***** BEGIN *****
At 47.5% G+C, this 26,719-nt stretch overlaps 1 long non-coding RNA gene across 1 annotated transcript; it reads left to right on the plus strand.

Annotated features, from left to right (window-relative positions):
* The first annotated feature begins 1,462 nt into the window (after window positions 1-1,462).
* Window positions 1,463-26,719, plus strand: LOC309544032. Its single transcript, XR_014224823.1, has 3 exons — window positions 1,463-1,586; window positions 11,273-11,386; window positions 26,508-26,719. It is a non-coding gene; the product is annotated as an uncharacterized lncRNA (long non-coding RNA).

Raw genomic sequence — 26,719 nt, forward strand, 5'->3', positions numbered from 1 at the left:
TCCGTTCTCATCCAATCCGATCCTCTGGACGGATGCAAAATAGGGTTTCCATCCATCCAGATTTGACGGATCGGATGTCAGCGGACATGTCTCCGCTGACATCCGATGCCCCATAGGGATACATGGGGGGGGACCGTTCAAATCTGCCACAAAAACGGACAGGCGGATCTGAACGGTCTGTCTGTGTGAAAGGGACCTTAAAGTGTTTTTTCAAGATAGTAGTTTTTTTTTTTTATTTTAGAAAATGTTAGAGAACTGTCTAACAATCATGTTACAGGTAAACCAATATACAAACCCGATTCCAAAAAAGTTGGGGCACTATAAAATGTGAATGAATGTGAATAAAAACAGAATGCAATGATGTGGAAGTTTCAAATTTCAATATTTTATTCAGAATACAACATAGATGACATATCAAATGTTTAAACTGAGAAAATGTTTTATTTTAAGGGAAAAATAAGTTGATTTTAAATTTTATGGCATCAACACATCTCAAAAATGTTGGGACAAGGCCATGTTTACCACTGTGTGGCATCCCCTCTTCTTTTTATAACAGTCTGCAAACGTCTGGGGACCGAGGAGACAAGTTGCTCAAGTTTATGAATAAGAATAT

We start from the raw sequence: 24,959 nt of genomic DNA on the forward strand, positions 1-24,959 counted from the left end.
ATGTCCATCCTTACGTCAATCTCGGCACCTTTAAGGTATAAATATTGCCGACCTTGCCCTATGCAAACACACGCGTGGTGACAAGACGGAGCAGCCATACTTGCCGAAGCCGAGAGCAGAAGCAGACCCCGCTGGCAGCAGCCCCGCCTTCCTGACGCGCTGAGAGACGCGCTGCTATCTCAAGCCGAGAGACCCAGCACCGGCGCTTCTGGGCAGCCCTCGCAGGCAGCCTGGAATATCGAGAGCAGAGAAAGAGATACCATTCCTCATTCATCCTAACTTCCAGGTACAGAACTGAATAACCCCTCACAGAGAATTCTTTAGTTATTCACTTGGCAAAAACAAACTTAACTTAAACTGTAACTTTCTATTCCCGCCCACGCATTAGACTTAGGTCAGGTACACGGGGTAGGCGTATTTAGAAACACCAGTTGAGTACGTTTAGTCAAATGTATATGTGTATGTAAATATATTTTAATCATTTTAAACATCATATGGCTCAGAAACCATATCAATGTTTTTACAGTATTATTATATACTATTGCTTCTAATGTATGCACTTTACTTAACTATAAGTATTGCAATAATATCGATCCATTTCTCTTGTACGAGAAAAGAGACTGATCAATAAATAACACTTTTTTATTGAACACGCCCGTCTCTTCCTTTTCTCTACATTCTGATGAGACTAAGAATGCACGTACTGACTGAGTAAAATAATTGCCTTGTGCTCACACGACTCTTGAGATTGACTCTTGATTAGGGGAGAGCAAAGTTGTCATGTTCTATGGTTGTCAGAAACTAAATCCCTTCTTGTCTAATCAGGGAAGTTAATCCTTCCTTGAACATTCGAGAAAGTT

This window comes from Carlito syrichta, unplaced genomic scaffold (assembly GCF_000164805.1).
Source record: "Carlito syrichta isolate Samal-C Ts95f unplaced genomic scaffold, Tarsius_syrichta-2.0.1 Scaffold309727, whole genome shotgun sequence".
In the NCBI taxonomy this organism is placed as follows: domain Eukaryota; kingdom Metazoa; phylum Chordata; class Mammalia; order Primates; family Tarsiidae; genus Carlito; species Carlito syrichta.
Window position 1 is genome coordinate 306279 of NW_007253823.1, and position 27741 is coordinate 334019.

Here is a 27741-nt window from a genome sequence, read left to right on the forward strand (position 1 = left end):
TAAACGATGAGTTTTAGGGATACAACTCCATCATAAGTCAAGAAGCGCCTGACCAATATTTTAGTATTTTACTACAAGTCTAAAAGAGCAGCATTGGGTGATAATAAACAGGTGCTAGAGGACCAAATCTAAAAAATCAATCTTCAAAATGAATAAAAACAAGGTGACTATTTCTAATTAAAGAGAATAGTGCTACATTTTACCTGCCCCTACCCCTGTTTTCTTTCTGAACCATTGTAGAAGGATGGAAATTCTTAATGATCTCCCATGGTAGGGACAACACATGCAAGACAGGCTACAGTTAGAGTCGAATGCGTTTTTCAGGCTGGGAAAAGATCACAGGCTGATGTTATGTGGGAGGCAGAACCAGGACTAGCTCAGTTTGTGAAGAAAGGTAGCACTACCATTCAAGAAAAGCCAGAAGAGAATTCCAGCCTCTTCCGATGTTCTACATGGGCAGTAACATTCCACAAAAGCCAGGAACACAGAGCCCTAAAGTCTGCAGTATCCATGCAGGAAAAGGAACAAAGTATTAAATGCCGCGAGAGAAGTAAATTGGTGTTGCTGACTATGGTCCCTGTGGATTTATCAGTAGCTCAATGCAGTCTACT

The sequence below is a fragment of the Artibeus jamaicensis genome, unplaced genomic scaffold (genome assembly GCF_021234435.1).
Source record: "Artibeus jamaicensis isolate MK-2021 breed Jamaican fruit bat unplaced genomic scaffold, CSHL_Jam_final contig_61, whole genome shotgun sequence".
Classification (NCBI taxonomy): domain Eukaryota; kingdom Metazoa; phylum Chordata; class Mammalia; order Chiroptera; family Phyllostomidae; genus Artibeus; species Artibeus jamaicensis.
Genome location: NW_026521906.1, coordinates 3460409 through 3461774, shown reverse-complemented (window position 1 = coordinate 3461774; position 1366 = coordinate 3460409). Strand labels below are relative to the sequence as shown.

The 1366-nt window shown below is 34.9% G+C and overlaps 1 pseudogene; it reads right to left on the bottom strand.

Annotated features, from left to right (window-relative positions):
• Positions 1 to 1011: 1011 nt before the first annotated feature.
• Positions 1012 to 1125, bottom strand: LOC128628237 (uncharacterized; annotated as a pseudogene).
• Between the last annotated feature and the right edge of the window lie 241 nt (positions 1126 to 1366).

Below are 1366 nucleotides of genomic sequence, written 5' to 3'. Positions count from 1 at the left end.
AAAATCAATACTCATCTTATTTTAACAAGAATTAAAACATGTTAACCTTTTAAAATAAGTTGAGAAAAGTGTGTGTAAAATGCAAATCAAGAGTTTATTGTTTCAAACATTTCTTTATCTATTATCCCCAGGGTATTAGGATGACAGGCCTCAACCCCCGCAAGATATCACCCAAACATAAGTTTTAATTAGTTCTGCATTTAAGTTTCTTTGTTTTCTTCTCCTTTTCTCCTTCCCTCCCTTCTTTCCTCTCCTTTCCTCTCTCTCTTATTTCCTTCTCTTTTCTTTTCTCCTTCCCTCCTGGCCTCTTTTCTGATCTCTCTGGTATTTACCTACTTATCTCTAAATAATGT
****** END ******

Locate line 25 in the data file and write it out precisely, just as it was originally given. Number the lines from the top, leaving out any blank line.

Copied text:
AAAATCAATACTCATCTTATTTTAACAAGAATTAAAACATGTTAACCTTTTAAAATAAGTTGAGAAAAGTGTGTGTAAAATGCAAATCAAGAGTTTATTGTTTCAAACATTTCTTTATCTATTATCCCCAGGGTATTAGGATGACAGGCCTCAACCCCCGCAAGATATCACCCAAACATAAGTTTTAATTAGTTCTGCATTTAAGTTTCTTTGTTTTCTTCTCCTTTTCTCCTTCCCTCCCTTCTTTCCTCTCCTTTCCTCTCTCTCTTATTTCCTTCTCTTTTCTTTTCTCCTTCCCTCCTGGCCTCTTTTCTGATCTCTCTGGTATTTACCTACTTATCTCTAAATAATGT